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Here’s something we know about this election: Vulnerable and oppressed communities remain vulnerable and oppressed; this election was not a clear repudiation of white supremacy. Marginalized groups continue to be at risk from white supremacists and those who enable them.
We congratulate President-elect Biden and Vice President-elect Harris on their victory in the 2020 election. We celebrate especially the first Woman of Color elected to the Vice Presidency, even as we note the essential and immense amount of work our nation must do to address ongoing systemic racism.
In addressing epidemics, there are a number of provisions of Jewish law directly relevant to challenges we face today. The spirit of these laws and their wisdom speaks across the centuries to us now.
Yolanda Savage-Narva, MSEd. (she/her) will join the Union for Reform Judaism (URJ) as Director for Racial Equity, Diversity, and Inclusion, a new leadership position.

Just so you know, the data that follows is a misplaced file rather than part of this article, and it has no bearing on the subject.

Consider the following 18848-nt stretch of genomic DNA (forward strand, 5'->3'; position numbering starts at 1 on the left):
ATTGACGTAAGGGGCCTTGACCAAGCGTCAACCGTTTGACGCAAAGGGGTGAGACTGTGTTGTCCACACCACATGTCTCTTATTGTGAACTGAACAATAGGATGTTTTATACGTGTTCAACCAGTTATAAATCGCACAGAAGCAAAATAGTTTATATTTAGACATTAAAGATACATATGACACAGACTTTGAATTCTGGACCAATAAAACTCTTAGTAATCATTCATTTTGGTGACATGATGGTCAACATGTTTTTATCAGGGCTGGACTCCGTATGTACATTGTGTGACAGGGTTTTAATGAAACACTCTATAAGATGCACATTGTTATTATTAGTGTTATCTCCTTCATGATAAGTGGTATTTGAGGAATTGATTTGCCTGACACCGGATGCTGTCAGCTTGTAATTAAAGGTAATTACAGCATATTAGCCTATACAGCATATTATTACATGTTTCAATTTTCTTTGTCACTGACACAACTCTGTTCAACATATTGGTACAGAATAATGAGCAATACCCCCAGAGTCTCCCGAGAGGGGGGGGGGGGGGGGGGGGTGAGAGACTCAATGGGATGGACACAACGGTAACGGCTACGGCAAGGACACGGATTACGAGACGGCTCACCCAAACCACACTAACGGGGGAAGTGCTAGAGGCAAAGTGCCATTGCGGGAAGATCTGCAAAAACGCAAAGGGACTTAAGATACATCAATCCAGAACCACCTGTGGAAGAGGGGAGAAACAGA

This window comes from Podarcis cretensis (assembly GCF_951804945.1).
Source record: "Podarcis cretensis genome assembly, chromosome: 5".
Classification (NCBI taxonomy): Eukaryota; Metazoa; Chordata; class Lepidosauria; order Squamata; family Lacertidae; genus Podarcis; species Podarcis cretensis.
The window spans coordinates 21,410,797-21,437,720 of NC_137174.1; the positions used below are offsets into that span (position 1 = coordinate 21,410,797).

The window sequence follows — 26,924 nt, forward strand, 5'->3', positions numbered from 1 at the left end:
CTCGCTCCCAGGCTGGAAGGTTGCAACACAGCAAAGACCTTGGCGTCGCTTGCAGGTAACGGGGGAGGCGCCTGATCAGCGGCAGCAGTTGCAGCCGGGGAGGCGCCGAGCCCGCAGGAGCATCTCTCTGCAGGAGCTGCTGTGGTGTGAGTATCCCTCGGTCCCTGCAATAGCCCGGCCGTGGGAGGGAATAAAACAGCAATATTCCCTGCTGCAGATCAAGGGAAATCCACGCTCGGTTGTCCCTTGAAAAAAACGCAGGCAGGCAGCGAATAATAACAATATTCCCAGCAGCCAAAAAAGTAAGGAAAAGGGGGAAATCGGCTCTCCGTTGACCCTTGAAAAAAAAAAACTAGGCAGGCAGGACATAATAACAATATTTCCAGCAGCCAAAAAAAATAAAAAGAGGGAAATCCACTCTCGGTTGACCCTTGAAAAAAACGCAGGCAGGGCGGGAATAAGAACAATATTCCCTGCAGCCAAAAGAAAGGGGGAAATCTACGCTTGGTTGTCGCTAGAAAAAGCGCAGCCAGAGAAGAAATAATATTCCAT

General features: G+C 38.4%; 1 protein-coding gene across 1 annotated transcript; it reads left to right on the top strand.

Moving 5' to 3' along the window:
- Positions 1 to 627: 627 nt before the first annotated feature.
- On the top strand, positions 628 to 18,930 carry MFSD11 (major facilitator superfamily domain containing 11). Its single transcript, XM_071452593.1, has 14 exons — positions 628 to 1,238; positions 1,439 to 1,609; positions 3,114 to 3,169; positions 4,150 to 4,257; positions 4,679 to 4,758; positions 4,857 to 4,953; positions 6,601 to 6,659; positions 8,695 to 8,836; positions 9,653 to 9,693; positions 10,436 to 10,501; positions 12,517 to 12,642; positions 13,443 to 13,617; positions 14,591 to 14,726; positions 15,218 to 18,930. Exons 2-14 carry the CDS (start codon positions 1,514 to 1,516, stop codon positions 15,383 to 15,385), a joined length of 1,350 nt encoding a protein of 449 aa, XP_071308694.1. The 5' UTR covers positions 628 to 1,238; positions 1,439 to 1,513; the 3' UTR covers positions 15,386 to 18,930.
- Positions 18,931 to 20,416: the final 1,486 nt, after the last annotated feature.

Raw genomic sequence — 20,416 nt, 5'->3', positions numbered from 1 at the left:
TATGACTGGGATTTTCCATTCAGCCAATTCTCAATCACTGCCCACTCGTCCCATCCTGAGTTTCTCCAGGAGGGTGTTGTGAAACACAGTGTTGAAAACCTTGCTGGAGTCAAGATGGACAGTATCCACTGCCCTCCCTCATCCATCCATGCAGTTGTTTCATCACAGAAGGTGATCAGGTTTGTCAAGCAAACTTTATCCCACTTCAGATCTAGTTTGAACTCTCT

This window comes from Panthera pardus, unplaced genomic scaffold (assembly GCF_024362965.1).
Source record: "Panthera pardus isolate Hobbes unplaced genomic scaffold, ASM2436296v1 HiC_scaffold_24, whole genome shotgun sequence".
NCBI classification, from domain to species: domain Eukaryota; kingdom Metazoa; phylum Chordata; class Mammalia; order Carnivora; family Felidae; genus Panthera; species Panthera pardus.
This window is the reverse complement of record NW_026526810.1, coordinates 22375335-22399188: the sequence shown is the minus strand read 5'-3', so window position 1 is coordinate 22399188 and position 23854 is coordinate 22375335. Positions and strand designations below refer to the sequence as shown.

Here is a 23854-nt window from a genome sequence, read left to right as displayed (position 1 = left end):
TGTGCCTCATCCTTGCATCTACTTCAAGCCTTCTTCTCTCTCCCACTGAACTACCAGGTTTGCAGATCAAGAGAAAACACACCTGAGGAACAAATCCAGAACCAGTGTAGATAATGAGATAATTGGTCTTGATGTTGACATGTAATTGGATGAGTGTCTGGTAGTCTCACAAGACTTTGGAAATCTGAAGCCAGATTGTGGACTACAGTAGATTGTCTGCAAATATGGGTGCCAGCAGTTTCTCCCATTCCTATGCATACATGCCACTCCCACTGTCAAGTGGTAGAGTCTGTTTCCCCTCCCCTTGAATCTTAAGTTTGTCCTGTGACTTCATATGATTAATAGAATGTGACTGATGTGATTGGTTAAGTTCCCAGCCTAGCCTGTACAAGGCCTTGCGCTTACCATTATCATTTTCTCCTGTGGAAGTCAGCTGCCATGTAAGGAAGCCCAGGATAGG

It may prove difficult to wait for election results, especially in these times of heightened stress and anxiety; patience may seem impossible. Fortunately, Jewish faith and tradition offer lessons for us as we enter a period of waiting and uncertainty.
Through this fellowship, I learned about community organizing and the many challenges involved. Civic engagement is difficult, but this was definitely a great learning experience and made me a more confident community organizer.
Against the backdrop of the COVID-19 pandemic, the crises of hunger and homelessness in the U.S. are more urgent than ever. It is our imperative to understand the scale of these injustices and demand much-needed relief for those most vulnerable.
Democracy doesn’t happen every four years at the ballot box; democracy needs to be affirmed daily by each of us. That happens when we commit to engaging with one another, rather than tuning each other out.
Open to Jewish teens currently in 10th-12th grade. Fellows commit to creating and running 3 pop-up events during the school year.